The first part that I want to bring attention to is the animation cycle I hard-coded:

// create an animation cycle
// for movement based animations you need to measure distance moved
// and perform number of cycles per block distance moved.
protected double distanceMovedTotal = 0.0D;
// don't make this too large or animations will be skipped
protected static final double CYCLES_PER_BLOCK = 3.0D; 
protected int cycleIndex = 0;
protected float[][] undulationCycle = new float[][]
{
    {  45F, -45F, -45F,   0F,  45F,  45F,   0F, -45F },
    {   0F,  45F, -45F, -45F,   0F,  45F,  45F,   0F },
    { -45F,  90F,   0F, -45F, -45F,   0F,  45F,  45F },
    { -45F,  45F,  45F,   0F, -45F, -45F,   0F,  45F },
    {   0F, -45F,  45F,  45F,   0F, -45F, -45F,   0F },
    {  45F, -90F,   0F,  45F,  45F,   0F, -45F, -45F },
};

Basically, each row is a step in the animation and each column is one of the snake's body parts.  I came up with this table by simply drawing a snake (in each of its positions of slithering) on a piece of paper and figuring out the relative angles between parts (they are relative because I use child parts, as explained below).

Using Part Hierarchy (Child Parts) To Make The Model Easy To Manage

Note that each body part in the snake is child of the previous, so that all the parts remain connected. You need to create one part that you consider the main part of the model, for most entities I would use the body (or body1 in the case of my snake with multiple parts to its body).

Then for each body part, I use the following code structure to create a hierarchy of parts using the addChild() method:

body1 = new ModelRenderer(this, 20, 20);
body1.addBox(-1.5F, -1F, -1F, 3, 2, 5);
body1.setRotationPoint(0F, 23F, -8F);
body1.setTextureSize(textureWidth, textureHeight);
setRotation(body1, 0F, 0F, 0F);
body2 = new ModelRenderer(this, 20, 20);
body2.addBox(-1.5F, -1F, -1F, 3, 2, 5);
body2.setRotationPoint(0F, 0F, 4F);
body2.setTextureSize(textureWidth, textureHeight);
body1.addChild(body2);
setRotation(body2, 0F, degToRad(undulationCycle[cycleIndex][0]), 0F);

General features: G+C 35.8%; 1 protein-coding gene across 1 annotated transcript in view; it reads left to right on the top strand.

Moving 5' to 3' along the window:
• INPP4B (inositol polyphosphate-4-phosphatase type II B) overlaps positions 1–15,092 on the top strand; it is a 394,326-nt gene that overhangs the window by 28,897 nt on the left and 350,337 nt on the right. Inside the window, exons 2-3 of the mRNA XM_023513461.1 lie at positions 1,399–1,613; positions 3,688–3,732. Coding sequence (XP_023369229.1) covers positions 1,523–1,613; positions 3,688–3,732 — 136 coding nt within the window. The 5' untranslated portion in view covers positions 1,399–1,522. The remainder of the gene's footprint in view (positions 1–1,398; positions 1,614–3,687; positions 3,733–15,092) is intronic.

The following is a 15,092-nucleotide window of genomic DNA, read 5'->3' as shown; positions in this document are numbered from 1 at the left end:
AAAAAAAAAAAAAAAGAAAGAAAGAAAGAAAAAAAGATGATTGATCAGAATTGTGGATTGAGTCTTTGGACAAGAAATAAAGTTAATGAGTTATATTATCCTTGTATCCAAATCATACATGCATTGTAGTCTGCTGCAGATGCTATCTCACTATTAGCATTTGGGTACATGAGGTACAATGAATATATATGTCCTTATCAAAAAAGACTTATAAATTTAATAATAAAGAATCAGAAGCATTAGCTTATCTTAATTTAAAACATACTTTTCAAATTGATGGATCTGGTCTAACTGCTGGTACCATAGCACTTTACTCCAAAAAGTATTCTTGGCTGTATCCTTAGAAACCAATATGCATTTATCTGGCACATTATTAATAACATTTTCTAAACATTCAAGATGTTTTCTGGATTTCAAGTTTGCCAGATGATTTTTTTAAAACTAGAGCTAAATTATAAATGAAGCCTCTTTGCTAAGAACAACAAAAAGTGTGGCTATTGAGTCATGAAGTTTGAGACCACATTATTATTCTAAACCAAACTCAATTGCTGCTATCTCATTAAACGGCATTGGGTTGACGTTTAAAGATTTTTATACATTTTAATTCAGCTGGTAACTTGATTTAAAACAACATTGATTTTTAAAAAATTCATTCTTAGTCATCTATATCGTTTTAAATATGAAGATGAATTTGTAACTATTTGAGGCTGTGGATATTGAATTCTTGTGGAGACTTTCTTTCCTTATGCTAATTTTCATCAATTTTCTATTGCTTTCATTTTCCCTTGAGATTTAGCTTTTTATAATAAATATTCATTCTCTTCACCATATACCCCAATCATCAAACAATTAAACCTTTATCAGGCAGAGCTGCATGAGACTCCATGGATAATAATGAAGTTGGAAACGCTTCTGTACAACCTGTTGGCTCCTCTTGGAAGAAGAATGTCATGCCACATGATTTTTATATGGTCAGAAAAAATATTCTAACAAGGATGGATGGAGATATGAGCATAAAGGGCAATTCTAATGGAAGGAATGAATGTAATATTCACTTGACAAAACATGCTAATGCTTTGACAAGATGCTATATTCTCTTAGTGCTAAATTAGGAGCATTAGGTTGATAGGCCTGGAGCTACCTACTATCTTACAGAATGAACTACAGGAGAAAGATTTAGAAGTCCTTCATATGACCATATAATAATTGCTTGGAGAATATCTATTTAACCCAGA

body3 = new ModelRenderer(this, 20, 20);
body3.addBox(-1.5F, -1F, -1F, 3, 2, 5);
body3.setRotationPoint(0F, 0F, 4F);
body3.setTextureSize(textureWidth, textureHeight);
setRotation(body3, 0F, degToRad(undulationCycle[cycleIndex][1]), 0F);
body2.addChild(body3);

Special Tip For Converting Techne Models Into Hierarchical Models

If you have created a complex model in Techne, you may find that it can be a lot of work to convert it into a hierarchical model.  This is because you have to take all the rotation points and make them relative, meaning subtracting out the parent's rotation point.  If you have a lot of parts, this is time consuming and error prone.  Instead you can use a simple helper function method which I call convertToChild() to do this for you: Jabelar's convertToChild() Tutorial.

Explanation Of The ModelRenderer Methods

For people that may not know, if you want to understand the Java parameters or check them against the modeling info in Techne:
 - the parameters in the ModelRenderer() constructor are the texture offset
 - the first three parameters in the addBox() method are the offset x, y, z
 - the second three parameters in the addBox() method are the dimensions x, y, z

When To Use Child Hierarchy

The next important thing is knowing when to use children boxes.  If you have anything that should move with something else but also have its own rotation, then I strongly suggest making it a child.  Otherwise, you have to do a lot of trigonometry to keep it connected.